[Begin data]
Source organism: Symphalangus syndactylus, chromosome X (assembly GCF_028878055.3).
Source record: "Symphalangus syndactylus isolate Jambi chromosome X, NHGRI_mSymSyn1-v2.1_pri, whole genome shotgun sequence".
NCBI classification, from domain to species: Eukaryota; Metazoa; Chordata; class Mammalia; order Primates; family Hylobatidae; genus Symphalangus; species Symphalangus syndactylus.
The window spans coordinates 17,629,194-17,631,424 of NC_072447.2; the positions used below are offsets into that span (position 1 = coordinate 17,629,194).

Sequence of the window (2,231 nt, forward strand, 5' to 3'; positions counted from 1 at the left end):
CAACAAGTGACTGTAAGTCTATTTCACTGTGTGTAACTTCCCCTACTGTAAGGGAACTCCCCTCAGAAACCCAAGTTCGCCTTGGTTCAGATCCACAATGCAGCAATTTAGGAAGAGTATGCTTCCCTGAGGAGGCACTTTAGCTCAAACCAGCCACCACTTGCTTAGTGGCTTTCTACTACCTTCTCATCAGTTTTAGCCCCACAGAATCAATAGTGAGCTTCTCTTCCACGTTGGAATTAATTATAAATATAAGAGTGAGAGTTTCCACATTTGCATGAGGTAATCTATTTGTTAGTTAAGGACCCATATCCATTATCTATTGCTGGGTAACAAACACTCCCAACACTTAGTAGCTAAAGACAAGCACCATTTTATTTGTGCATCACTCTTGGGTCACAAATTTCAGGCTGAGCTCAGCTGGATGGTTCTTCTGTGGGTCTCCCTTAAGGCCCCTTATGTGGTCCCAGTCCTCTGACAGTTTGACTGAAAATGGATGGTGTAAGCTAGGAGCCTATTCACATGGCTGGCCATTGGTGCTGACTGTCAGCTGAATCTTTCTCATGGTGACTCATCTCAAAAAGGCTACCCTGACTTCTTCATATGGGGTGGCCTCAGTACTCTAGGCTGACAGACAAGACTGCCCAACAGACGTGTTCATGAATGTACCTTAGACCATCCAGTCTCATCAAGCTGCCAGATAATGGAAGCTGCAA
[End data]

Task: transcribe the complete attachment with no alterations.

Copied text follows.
Source organism: Symphalangus syndactylus, chromosome X (assembly GCF_028878055.3).
Source record: "Symphalangus syndactylus isolate Jambi chromosome X, NHGRI_mSymSyn1-v2.1_pri, whole genome shotgun sequence".
NCBI classification, from domain to species: Eukaryota; Metazoa; Chordata; class Mammalia; order Primates; family Hylobatidae; genus Symphalangus; species Symphalangus syndactylus.
The window spans coordinates 17,629,194-17,631,424 of NC_072447.2; the positions used below are offsets into that span (position 1 = coordinate 17,629,194).

Sequence of the window (2,231 nt, forward strand, 5' to 3'; positions counted from 1 at the left end):
CAACAAGTGACTGTAAGTCTATTTCACTGTGTGTAACTTCCCCTACTGTAAGGGAACTCCCCTCAGAAACCCAAGTTCGCCTTGGTTCAGATCCACAATGCAGCAATTTAGGAAGAGTATGCTTCCCTGAGGAGGCACTTTAGCTCAAACCAGCCACCACTTGCTTAGTGGCTTTCTACTACCTTCTCATCAGTTTTAGCCCCACAGAATCAATAGTGAGCTTCTCTTCCACGTTGGAATTAATTATAAATATAAGAGTGAGAGTTTCCACATTTGCATGAGGTAATCTATTTGTTAGTTAAGGACCCATATCCATTATCTATTGCTGGGTAACAAACACTCCCAACACTTAGTAGCTAAAGACAAGCACCATTTTATTTGTGCATCACTCTTGGGTCACAAATTTCAGGCTGAGCTCAGCTGGATGGTTCTTCTGTGGGTCTCCCTTAAGGCCCCTTATGTGGTCCCAGTCCTCTGACAGTTTGACTGAAAATGGATGGTGTAAGCTAGGAGCCTATTCACATGGCTGGCCATTGGTGCTGACTGTCAGCTGAATCTTTCTCATGGTGACTCATCTCAAAAAGGCTACCCTGACTTCTTCATATGGGGTGGCCTCAGTACTCTAGGCTGACAGACAAGACTGCCCAACAGACGTGTTCATGAATGTACCTTAGACCATCCAGTCTCATCAAGCTGCCAGATAATGGAAGCTGCAA